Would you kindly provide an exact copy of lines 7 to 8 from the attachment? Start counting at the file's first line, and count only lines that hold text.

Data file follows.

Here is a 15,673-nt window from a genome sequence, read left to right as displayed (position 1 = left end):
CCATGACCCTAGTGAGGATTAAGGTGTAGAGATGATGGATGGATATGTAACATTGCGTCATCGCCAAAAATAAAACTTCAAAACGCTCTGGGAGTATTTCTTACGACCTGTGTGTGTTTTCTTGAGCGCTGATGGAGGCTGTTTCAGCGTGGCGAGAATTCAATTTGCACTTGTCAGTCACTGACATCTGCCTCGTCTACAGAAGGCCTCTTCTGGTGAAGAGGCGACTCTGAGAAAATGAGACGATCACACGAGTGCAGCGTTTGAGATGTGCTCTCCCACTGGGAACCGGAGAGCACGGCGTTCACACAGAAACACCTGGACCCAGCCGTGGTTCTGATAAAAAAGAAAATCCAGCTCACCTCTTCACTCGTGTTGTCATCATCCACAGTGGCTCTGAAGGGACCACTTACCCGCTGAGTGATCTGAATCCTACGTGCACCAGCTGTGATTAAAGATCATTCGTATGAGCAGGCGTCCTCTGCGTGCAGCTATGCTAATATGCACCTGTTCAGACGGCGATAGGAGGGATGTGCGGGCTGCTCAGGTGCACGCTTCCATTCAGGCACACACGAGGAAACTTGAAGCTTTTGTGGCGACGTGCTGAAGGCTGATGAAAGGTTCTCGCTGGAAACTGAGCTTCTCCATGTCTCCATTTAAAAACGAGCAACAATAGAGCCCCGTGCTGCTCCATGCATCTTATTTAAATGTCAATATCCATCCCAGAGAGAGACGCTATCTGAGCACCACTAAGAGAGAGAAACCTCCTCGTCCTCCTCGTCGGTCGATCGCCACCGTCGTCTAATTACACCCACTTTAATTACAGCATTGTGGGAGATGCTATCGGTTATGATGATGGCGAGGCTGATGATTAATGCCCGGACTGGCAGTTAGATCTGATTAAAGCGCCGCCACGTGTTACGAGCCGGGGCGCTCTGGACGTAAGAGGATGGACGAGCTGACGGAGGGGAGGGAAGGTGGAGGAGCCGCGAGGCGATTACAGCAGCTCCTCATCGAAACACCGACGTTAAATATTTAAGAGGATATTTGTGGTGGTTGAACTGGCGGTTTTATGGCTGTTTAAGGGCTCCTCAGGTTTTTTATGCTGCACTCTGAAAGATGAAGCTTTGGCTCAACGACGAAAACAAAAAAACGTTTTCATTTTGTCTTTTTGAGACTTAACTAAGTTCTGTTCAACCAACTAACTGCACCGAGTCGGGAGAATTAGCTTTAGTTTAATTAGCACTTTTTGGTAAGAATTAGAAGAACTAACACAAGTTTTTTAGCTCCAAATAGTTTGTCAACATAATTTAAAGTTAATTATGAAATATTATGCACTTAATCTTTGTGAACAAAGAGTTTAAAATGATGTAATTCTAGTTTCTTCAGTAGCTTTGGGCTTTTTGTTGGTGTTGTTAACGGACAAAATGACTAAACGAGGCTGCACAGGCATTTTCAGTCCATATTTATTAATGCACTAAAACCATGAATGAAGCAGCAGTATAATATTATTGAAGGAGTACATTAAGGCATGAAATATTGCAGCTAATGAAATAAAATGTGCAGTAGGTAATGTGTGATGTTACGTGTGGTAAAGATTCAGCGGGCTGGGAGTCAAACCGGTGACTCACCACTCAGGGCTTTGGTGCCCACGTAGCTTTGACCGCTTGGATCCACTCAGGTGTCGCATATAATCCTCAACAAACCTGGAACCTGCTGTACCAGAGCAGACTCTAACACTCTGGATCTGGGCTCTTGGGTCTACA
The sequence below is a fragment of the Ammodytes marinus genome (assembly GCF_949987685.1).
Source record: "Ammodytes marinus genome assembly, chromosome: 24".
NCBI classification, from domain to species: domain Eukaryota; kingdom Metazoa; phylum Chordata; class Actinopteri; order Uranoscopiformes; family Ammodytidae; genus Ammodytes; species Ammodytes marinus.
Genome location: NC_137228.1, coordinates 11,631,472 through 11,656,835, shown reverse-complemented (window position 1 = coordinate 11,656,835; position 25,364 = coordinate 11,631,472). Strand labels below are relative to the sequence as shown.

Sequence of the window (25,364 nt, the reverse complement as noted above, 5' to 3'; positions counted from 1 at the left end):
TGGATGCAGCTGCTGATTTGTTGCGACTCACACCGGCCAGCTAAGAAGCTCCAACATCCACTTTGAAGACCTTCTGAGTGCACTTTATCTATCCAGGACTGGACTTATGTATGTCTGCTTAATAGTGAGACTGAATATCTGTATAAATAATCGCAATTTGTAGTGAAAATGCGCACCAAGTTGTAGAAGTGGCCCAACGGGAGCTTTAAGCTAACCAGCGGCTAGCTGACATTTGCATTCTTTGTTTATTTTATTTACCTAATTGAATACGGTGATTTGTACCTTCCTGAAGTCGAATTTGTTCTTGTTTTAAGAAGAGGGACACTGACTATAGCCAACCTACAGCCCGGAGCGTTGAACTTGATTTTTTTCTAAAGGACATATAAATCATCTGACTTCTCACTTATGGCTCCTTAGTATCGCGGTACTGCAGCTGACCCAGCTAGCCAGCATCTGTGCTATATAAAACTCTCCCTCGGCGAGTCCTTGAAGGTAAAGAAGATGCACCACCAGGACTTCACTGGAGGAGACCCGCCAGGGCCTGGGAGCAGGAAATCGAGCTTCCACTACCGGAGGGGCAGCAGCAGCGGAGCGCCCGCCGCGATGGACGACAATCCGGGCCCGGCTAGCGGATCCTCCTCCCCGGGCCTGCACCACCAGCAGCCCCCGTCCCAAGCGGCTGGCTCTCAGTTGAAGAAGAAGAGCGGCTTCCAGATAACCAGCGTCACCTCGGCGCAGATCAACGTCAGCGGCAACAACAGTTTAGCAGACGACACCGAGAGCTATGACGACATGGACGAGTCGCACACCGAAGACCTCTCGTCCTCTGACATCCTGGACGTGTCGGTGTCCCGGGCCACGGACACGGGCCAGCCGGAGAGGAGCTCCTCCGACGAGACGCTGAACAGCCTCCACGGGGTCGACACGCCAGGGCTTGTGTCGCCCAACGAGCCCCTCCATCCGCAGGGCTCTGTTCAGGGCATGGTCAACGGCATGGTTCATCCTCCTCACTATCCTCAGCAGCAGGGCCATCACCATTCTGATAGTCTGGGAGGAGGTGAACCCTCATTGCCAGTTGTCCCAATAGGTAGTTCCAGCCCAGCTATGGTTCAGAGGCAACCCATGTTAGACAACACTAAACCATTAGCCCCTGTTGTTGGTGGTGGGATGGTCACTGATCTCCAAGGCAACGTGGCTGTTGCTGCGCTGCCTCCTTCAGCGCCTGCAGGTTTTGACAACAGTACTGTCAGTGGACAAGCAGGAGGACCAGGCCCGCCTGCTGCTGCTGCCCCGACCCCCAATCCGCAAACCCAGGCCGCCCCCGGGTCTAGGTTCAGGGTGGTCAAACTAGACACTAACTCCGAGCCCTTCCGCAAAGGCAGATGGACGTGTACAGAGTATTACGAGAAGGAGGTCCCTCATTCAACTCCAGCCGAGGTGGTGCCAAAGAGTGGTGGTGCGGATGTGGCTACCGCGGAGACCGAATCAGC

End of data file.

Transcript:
Sequence of the window (25,364 nt, the reverse complement as noted above, 5' to 3'; positions counted from 1 at the left end):
TGGATGCAGCTGCTGATTTGTTGCGACTCACACCGGCCAGCTAAGAAGCTCCAACATCCACTTTGAAGACCTTCTGAGTGCACTTTATCTATCCAGGACTGGACTTATGTATGTCTGCTTAATAGTGAGACTGAATATCTGTATAAATAATCGCAATTTGTAGTGAAAATGCGCACCAAGTTGTAGAAGTGGCCCAACGGGAGCTTTAAGCTAACCAGCGGCTAGCTGACATTTGCATTCTTTGTTTATTTTATTTACCTAATTGAATACGGTGATTTGTACCTTCCTGAAGTCGAATTTGTTCTTGTTTTAAGAAGAGGGACACTGACTATAGCCAACCTACAGCCCGGAGCGTTGAACTTGATTTTTTTCTAAAGGACATATAAATCATCTGACTTCTCACTTATGGCTCCTTAGTATCGCGGTACTGCAGCTGACCCAGCTAGCCAGCATCTGTGCTATATAAAACTCTCCCTCGGCGAGTCCTTGAAGGTAAAGAAGATGCACCACCAGGACTTCACTGGAGGAGACCCGCCAGGGCCTGGGAGCAGGAAATCGAGCTTCCACTACCGGAGGGGCAGCAGCAGCGGAGCGCCCGCCGCGATGGACGACAATCCGGGCCCGGCTAGCGGATCCTCCTCCCCGGGCCTGCACCACCAGCAGCCCCCGTCCCAAGCGGCTGGCTCTCAGTTGAAGAAGAAGAGCGGCTTCCAGATAACCAGCGTCACCTCGGCGCAGATCAACGTCAGCGGCAACAACAGTTTAGCAGACGACACCGAGAGCTATGACGACATGGACGAGTCGCACACCGAAGACCTCTCGTCCTCTGACATCCTGGACGTGTCGGTGTCCCGGGCCACGGACACGGGCCAGCCGGAGAGGAGCTCCTCCGACGAGACGCTGAACAGCCTCCACGGGGTCGACACGCCAGGGCTTGTGTCGCCCAACGAGCCCCTCCATCCGCAGGGCTCTGTTCAGGGCATGGTCAACGGCATGGTTCATCCTCCTCACTATCCTCAGCAGCAGGGCCATCACCATTCTGATAGTCTGGGAGGAGGTGAACCCTCATTGCCAGTTGTCCCAATAGGTAGTTCCAGCCCAGCTATGGTTCAGAGGCAACCCATGTTAGACAACACTAAACCATTAGCCCCTGTTGTTGGTGGTGGGATGGTCACTGATCTCCAAGGCAACGTGGCTGTTGCTGCGCTGCCTCCTTCAGCGCCTGCAGGTTTTGACAACAGTACTGTCAGTGGACAAGCAGGAGGACCAGGCCCGCCTGCTGCTGCTGCCCCGACCCCCAATCCGCAAACCCAGGCCGCCCCCGGGTCTAGGTTCAGGGTGGTCAAACTAGACACTAACTCCGAGCCCTTCCGCAAAGGCAGATGGACGTGTACAGAGTATTACGAGAAGGAGGTCCCTCATTCAACTCCAGCCGAGGTGGTGCCAAAGAGTGGTGGTGCGGATGTGGCTACCGCGGAGACCGAATCAGC